Horacio Llorens Fernandez – An interview with the extreme paraglider


horacio-profileFlying 7,000 metres above the ground in sub-zero temperatures over glaciers, volcanoes and Caribbean islands… It’s just a day at the office for Guinness World Record holding and 5 time World Champion paraglider Horacio Llorens Fernandez.

So just what does a man who flips 568 revolutions in a single leap have for breakfast? StagWeb spoke exclusively to Horacio about this and other high-flying matters whilst staying safely on terra firma.

How did you get involved in paragliding?

My family inspired me. My uncle Felix has been teaching paragliding since 1987, and my cousins Raul and Felix (his sons) have been my inspiration. They are legends in this sport and when I was 7 years old I wanted to be just like them and learn to fly.

Is paragliding your full time profession?

Yes. Training, competitions, shows, filming projects, conferences, etc. This is full time work, and I love it.

Where’s the best place you’ve flown over?

Probably Pakistan. Flying over 7000m in -25ºCelsius is a big adventure, especially when you fly close to K2, second highest mountain in the world. I want to come back to Pakistan to fly again.


Where is the one place you’ve always wanted to fly?

The Rocky Mountains in USA, Mongolia or Antarctica, are countries I have not seen from my paraglider yet. I hope to do so soon.

Any bad landings/injuries?

I broke my leg when I was 18 doing a crazy landing, and my back in 2009 during a competition. This is a safe sport but sometimes you pay for expensive mistakes.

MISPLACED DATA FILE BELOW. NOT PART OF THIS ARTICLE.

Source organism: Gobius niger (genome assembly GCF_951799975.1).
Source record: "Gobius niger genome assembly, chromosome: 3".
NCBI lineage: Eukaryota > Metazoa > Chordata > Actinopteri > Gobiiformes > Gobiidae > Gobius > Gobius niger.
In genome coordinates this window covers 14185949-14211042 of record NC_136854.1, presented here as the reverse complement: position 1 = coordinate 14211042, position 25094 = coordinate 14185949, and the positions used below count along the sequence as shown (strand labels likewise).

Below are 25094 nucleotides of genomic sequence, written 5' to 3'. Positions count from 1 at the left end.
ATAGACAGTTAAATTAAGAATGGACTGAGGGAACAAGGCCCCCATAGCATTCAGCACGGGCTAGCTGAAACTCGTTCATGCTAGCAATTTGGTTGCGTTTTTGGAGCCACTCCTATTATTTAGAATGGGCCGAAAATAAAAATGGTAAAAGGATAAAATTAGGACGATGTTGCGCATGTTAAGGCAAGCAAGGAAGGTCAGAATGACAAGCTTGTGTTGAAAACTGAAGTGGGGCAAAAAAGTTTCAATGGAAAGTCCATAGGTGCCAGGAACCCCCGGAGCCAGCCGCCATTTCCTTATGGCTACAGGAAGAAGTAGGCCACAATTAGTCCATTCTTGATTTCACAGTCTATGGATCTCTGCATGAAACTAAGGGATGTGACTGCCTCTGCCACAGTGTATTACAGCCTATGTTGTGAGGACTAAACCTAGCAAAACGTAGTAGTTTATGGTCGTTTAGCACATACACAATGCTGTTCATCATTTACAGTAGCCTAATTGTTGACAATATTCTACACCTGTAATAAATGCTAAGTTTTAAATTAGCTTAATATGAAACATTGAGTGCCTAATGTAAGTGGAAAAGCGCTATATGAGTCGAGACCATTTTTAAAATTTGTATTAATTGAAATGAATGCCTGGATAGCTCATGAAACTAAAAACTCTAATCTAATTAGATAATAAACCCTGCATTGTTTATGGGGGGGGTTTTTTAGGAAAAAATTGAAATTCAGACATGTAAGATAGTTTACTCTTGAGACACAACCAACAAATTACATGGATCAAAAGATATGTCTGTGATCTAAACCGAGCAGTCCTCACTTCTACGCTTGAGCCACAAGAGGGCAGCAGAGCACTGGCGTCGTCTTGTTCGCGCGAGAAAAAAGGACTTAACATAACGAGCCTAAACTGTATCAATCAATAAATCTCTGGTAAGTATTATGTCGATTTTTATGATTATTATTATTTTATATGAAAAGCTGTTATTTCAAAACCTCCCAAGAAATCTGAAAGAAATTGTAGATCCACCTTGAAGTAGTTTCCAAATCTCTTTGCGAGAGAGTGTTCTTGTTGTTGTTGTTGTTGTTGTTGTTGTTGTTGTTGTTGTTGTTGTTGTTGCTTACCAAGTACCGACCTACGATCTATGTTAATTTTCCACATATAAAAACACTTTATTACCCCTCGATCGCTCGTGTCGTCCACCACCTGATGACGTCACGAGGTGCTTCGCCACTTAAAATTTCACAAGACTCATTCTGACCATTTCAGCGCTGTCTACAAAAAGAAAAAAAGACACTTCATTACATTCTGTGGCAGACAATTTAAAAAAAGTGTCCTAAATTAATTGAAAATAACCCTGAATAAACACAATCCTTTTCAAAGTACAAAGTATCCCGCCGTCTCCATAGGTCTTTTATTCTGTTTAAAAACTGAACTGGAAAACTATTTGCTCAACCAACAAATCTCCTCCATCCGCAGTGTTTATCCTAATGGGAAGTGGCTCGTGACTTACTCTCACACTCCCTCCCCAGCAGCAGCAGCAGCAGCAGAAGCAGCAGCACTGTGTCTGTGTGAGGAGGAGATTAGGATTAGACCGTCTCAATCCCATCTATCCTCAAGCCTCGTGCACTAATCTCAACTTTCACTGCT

What has been the highlight of your year so far?

My trip through the Pacific Ocean with my Red Bull mate Thomas De Dorlodot. We started in Tahiti with a sailing boat, and we flew, paragliding over many of the islands we visited. In Marquesas Islands, Tuamotu, Tahiti… Places where nobody has paraglided before which made the trip very special.

How do you psyche yourself up before you jump?

Well, I don’t “Jump” I take off. I am always positive when I fly. Sometimes when I am learning a new and dangerous trick, I feel fear, but it is fear that keeps me alert. It is part of my life, and I like this feeling. Fighting with your own fears is good training in my opinion.

Tell us about your Guinness World Record…

It was an amazing experience. In 2009 I achieved the World Record with 281 revolutions but in beginning of 2012 Max Marien from USA broke it doing 374 rev. And it was time for me to come back. On the 21st of December 2012 (Apocalypse Day by the Mayan calendar!?!) I broke the record again, this time it was a Guinness World Record doing 568 consecutive loops in Guatemala over Mayan ruins. It was an amazing adventure. The record still stands.

YouTube video

Do you have any more Guinness World Records planned?

Not at the moment.

What’s your scariest moment?

In Pakistan, flying at 6,500m close to an ice wall on a huge mountain, I almost lost consciousness because my oxygen system was too low.

What’s your proudest moment?

In 2012 I had to top-land over an active volcano, close to the crater in Tanzania. Even if I don’t look proud, I was. A huge sandstorm was coming superfast, and I needed to land anywhere urgently. I had to spend the night over the volcano, and I took off again on the next morning. No food, no water, big time. Check this video:

Do you have any fears?

I hope not to die in a hospital. I hope to die doing what I love but of course not for many years. I have a lot to do.

Do you have a motto for life?

Better to ask forgiveness than to ask permission.

568 consecutive loops! The video is amazing but just one thing… Did you have a big breakfast that day?!?

Ha ha ha. No, but I had a big dinner.


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Picture copyright
Banner image – Krystle Wright
Profile image – Elina Sirparanta
Snow faces in Pakistan – Krystle Wright
High fives – Krystle Wright